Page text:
Colossians 1:13-14

Painting by Stefan Robinson; photo by Trina Robinson.

For he has rescued us from the dominion of darkness and brought us into the kingdom of the Son he loves, in whom we have redemption, the forgiveness of sins. –Colossians 1:13-14

One of the classic storylines from literature, movies, and even video games is rescue. A person is trapped in some “dominion of darkness,” unable to break free, crying out for help. A hero hears the cry for help, and overcoming great odds, pressing through overwhelming adversity, at great personal sacrifice, comes to the rescue, bringing the captive into freedom, into the light of day and the wonder of love.

This is the narrative Paul uses to describe our lives in the opening chapter of his letter to the church in Colossae. We are hopelessly trapped in “the dominion of darkness.” God comes personally to rescue us through “the Son he loves.”

For he has rescued us: To rescue in the Greek literally means to “snatch away,” as a child is snatched away by a loving parent, snatched from the street just before being hit by a passing car. It can also mean to draw out or deliver, as a drowning person drawn out of the sea. This same verb is found in The Lord’s Prayer, “deliver us from evil.” We are vulnerable, and unable to rescue ourselves. Our world culture tells us to simply call upon the powers within and rescue yourself, to pull ourselves upward out of darkness by yanking on our own shoestrings. The gospel of Jesus Christ tells us something very different. We are helpless, and need a radical rescue. At any time, day or night, we can call out for help, and God loves to come to our aid, to snatch us away from destruction, to draw us out of dangerous seas.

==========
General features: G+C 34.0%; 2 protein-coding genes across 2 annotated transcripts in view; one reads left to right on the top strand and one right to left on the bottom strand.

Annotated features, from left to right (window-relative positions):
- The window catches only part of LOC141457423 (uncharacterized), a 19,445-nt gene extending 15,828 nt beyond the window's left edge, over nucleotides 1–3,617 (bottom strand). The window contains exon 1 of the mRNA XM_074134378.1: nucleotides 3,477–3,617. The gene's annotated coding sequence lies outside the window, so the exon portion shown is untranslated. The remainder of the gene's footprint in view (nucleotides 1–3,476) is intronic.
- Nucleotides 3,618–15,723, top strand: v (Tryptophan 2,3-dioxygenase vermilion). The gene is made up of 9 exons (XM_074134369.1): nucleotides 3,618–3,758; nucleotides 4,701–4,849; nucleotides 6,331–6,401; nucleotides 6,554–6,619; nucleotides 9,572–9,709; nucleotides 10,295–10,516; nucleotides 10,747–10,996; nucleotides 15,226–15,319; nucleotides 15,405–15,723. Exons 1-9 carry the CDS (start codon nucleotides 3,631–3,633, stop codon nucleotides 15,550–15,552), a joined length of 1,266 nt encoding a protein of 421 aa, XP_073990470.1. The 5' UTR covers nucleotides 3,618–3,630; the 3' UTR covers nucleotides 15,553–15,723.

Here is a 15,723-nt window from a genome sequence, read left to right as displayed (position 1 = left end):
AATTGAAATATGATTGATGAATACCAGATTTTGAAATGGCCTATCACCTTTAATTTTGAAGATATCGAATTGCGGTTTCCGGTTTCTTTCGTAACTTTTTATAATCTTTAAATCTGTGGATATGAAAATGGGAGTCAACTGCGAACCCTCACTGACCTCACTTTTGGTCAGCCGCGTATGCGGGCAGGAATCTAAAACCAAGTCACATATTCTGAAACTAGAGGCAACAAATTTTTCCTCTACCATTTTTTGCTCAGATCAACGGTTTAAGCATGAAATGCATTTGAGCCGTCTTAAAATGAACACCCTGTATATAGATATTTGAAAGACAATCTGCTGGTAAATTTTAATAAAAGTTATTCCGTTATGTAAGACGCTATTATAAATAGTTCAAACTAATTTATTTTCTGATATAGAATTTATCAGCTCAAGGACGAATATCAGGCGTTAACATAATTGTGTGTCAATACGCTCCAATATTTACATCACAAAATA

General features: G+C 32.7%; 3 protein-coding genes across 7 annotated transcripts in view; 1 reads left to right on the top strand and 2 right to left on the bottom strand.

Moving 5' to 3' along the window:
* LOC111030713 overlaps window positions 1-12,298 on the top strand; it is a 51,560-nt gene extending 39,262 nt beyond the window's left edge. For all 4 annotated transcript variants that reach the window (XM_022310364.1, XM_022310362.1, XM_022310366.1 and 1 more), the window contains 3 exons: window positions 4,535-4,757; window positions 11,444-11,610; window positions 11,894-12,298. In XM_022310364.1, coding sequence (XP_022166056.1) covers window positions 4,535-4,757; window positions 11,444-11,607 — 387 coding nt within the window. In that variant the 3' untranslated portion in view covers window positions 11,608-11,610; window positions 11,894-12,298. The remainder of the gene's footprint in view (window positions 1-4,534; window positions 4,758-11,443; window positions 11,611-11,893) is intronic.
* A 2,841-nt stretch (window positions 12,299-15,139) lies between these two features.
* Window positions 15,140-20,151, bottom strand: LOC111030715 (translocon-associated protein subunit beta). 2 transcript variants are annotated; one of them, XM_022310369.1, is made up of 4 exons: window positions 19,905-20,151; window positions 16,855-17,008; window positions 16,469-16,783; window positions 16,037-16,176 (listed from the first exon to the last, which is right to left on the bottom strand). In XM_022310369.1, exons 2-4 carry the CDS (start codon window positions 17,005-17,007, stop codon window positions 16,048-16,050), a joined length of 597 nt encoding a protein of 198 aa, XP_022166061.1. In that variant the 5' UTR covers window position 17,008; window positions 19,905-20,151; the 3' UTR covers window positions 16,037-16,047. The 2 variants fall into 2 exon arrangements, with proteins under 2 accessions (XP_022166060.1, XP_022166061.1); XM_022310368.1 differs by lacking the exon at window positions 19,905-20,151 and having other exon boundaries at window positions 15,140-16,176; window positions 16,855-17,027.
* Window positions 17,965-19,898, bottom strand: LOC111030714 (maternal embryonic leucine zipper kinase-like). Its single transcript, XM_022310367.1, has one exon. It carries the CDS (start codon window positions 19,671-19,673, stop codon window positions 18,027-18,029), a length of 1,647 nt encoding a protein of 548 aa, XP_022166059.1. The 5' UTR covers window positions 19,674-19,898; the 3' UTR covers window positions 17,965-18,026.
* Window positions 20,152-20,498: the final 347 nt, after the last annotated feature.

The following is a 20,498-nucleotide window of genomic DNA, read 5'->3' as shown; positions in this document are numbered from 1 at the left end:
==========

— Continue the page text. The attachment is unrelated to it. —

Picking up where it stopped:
from the dominion of darkness: What forces of darkness trouble your life at this time? How has your life been trapped or imprisoned by some dark, corrupt, dangerous force? Some get trapped in some form of addiction: alcohol, drugs, gambling, porn, stealing, food, sleep, etc. Others get imprisoned by fear, anxiety, or shame. There are many dark, unseen forces that can entrap a person in this life, often hidden from others in the dark recesses of our soul where few may enter. We often hide those parts of ourselves from everyone, afraid if we let anyone know about our shadow self, they will reject us. That deeper self, our “inner captive” lives in the darkness, wondering if anyone cares, or if anyone will ever come to our rescue. Ultimately, the dominion of darkness is spiritual darkness of the enemies of the God of Light and Love, the dark forces of evil and corruption from evil spirits and the devil.

and brought us into the kingdom of the Son he loves: Our hero comes to rescue us. God sends the Son he loves to come into the dominion of darkness to find his captive bride and bring us out of the dark dungeon, out into the kingdom of light. In the sentence just before Colossians 1:13, in verse 12, we hear Paul tell us he gives joyful thanks to the Father, who has qualified you to share in the inheritance of his holy people in the kingdom of light. The “kingdom of light” is God’s eternal realm breaking into our lives, into our dark dungeon. The Greek verb translated here as “brought,” is μεθίστημι, meta + histemi; literally, “another place to stand,” translated as transferred, caused to change to a new place, brought out to stand in another place. The One who transferred us out the dominion of darkness, the One who came to rescue us is the person of Jesus, as Chris Tomlin wrote in his song Here I Am To Worship,

Light of the World
You stepped down into darkness
Opened my eyes let me see
Beauty that made this heart adore You
Hope of a life spent with You

in whom we have redemption: In Jesus, we have redemption, meaning a release from prison by someone paying the ransom price. Jesus paid our ransom price, buying us from our captor, setting us free from slavery, free from sin, free from the dominion of darkness, bringing us out and transferring our lives into the kingdom of light, the kingdom of God’s beloved (agapes) Son! We are under a new authority, a new King who rules with love and sovereign grace and truth.

the forgiveness of sins: Only in Jesus, through his death on the cross are our sins forgiven. This forgiveness is a true and authoritative “sending away,” (aphesis), a dismissal, a release, a full pardon. The Judge has declared us pardoned, not-guilty, free to go. By the shedding of his own blood on the Cross as he died, Jesus cried out, “Father, forgive them, they do not know what they are doing.” (Luke 23:34)